Harlan County High School seems to be on target with the latest edition to its athletic program.
Following the termination of the school’s original archery program in 2011, numerous students expressed interest to begin a new team. The Harlan County Board of Education, along with the new head coach Damon Lewis, decided to give students what they wanted.
Lewis, who first became acquainted with the sport during his eight years of managing a sporting goods store, says he felt it was unfair to not provide students with a way of pursuing the sport.
“I’ve always enjoyed getting people involved in archery because it’s a lifelong sport. It’s not like you’re going to outgrow it; you can be 65 years old and still shoot a bow,” said Lewis.
Various students have been very vocal about their appreciation of the addition of this new extra-curricular activity.
“I have been waiting to compete on an archery team for a while, and when I got to high school and found out they didn’t have one anymore and I was very disappointed. I’m just glad I have the chance to compete now and share the experience with my teammates,” said sophomore Andrea Dean.
Soon after a registration sheet was posted, 75 students had signed their names indicating they were interested. Not all of them actually ended up joining the team. One reason for this was conflicts with other school activities, which is an issue Lewis says he soon plans to resolve.
The team ended up with 18 team members for its first season, which was Lewis’ exact goal.
After receiving such a positive response from students eager to participate in the sport, the school board decided to take it one step further and work on beginning a team in each elementary school across the county. This will provide students with a way to learn the basics of the sport in order to be better prepared to compete on a high school level. A training for all upcoming elementary school coaches is planned for March 18.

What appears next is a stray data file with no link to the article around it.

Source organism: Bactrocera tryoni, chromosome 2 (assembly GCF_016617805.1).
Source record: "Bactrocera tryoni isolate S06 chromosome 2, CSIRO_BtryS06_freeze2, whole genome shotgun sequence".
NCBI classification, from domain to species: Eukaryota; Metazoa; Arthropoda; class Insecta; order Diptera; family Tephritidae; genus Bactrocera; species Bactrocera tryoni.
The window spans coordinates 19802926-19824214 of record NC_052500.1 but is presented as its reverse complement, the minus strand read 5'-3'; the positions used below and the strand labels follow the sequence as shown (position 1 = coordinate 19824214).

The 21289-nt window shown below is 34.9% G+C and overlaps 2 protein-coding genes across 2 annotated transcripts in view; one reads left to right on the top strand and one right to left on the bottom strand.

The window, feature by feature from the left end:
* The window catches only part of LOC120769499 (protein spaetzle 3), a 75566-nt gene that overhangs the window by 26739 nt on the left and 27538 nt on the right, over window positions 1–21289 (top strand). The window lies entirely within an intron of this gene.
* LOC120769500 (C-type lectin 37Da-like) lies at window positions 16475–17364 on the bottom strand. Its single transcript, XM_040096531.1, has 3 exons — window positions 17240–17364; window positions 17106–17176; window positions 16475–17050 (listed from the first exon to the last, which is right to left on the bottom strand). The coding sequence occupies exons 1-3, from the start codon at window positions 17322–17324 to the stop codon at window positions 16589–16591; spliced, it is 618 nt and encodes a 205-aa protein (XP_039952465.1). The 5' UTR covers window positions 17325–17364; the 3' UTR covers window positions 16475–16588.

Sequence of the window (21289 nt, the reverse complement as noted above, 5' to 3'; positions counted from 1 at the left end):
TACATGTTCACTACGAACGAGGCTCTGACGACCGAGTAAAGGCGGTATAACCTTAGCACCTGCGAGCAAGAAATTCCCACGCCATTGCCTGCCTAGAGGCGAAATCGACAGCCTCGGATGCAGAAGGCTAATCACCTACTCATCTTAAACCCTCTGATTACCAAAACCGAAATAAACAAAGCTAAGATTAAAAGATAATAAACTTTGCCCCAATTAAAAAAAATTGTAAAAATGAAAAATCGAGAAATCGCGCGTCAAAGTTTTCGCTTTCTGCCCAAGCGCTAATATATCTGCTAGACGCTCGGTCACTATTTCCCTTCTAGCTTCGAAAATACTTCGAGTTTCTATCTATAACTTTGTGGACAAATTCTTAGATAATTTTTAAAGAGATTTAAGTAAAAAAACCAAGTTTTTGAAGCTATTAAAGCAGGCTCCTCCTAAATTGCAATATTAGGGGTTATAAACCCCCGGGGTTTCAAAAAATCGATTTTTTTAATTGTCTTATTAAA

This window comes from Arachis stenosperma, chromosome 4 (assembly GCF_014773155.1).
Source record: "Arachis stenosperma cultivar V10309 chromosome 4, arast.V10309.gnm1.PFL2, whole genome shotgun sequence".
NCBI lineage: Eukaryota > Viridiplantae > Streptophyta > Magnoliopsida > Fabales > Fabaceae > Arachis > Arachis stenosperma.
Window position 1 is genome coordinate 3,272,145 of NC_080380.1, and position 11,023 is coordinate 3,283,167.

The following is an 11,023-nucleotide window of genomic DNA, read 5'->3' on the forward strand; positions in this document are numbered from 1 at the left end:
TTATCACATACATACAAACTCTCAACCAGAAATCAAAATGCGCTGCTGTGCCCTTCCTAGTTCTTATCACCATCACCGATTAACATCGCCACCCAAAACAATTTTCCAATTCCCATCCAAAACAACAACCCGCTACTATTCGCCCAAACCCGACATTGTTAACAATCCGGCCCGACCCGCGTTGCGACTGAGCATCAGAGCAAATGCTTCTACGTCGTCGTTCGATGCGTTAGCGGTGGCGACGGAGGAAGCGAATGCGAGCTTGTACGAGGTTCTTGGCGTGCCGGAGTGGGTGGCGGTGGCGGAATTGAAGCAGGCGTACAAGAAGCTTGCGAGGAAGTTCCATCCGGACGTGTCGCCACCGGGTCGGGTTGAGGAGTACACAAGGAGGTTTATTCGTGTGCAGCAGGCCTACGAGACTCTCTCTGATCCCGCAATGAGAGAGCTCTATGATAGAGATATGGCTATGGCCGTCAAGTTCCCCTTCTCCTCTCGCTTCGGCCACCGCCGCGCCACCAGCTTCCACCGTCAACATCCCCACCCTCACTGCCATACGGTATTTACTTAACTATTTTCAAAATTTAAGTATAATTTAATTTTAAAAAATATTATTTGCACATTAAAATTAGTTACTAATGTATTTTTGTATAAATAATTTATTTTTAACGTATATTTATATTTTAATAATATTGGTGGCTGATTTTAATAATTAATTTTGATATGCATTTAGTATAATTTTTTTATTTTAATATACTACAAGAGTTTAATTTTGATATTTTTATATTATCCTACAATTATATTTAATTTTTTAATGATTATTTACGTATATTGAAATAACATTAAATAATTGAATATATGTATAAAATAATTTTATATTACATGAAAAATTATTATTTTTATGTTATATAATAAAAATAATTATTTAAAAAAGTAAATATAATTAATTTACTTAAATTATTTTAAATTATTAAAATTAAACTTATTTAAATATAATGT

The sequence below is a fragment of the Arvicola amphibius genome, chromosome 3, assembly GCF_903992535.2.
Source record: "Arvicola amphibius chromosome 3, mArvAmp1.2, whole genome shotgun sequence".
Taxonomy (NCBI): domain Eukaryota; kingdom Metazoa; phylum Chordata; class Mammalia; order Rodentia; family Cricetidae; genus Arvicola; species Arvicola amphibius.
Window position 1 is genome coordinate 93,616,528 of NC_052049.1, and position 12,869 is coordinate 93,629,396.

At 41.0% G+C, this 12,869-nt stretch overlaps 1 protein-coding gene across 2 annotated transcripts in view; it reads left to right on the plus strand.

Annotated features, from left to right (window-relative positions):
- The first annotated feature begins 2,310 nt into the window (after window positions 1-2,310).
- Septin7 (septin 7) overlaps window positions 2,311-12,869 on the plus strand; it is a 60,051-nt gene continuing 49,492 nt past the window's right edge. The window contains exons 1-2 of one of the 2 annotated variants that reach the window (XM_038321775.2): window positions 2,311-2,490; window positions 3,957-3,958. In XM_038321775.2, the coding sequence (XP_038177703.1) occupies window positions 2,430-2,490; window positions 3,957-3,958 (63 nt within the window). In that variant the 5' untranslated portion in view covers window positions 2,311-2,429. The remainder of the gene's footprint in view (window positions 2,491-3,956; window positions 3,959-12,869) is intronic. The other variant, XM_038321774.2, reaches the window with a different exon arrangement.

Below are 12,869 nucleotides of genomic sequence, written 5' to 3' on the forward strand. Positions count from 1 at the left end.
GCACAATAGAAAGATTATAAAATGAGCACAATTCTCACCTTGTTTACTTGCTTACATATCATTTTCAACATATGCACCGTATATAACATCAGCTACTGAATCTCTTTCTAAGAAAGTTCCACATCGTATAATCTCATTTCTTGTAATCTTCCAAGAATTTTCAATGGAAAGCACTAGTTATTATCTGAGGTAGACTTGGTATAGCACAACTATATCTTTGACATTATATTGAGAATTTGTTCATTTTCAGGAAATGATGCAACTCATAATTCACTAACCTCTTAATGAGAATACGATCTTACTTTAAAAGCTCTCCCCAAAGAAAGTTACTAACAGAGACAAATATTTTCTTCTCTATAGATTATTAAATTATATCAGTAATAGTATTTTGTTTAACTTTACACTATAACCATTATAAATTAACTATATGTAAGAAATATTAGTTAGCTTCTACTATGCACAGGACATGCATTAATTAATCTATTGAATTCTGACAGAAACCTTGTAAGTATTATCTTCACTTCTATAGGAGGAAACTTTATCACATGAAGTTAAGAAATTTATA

State law includes two guidelines for teams competing on the state level: each team must have at least 16 members and at least five of those members must be female in order to maintain a sense of equality. HC’s team was able to easily meet both standards.
“As of now, we have six females on the team, and I expect to have more in the future because they shoot just as well as the guys,” Lewis said.
The team has already came a long way in less than one full season considering when members first began practicing they didn’t even have an actual place to shoot. Since then, the school has invested in a range set-up with new bows, arrows and targets.
Although most of the members are fairly new to the sport, they are catching on quite well. According to team members, the amount they have improved is unbelievable.
“To me the most important thing is teaching kids something they can carry on throughout their life, despite aging or possible injuries. With other sports, people aren’t able to compete as well when they’re older as they did when they were young, whereas as you get older with archery you actually get better,” said Lewis.
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Harlan County placed seventh out of 10 teams in the Region 10 Tournament on March 4 at Fleming-Neon.
Wolfe County won the regional with 3,350 points, followed by Letcher Central (3.326), Corbin (3.305), North Laurel (3,253), South Laurel (3,193), Knott Central (3,179), Harlan County (3,116), Clay County (3,067), Perry Central (2,970) and Estill County (2,845).
Trevor Wilson led HCHS, placing 11th with a score of 285 that included 15 bullseyes. Calvin Gross was 12th with a 282 and 15 bullseyes. Dylan Gross was 38th with a 270. Jeff Ramsey was 42nd with a 268. Sasha Patterson was 28th in the girls competition with a 264, including 10 bullseyes.
Kassee Robinson is the student of Bear Tracks, an electronic school newspaper at Harlan County High School.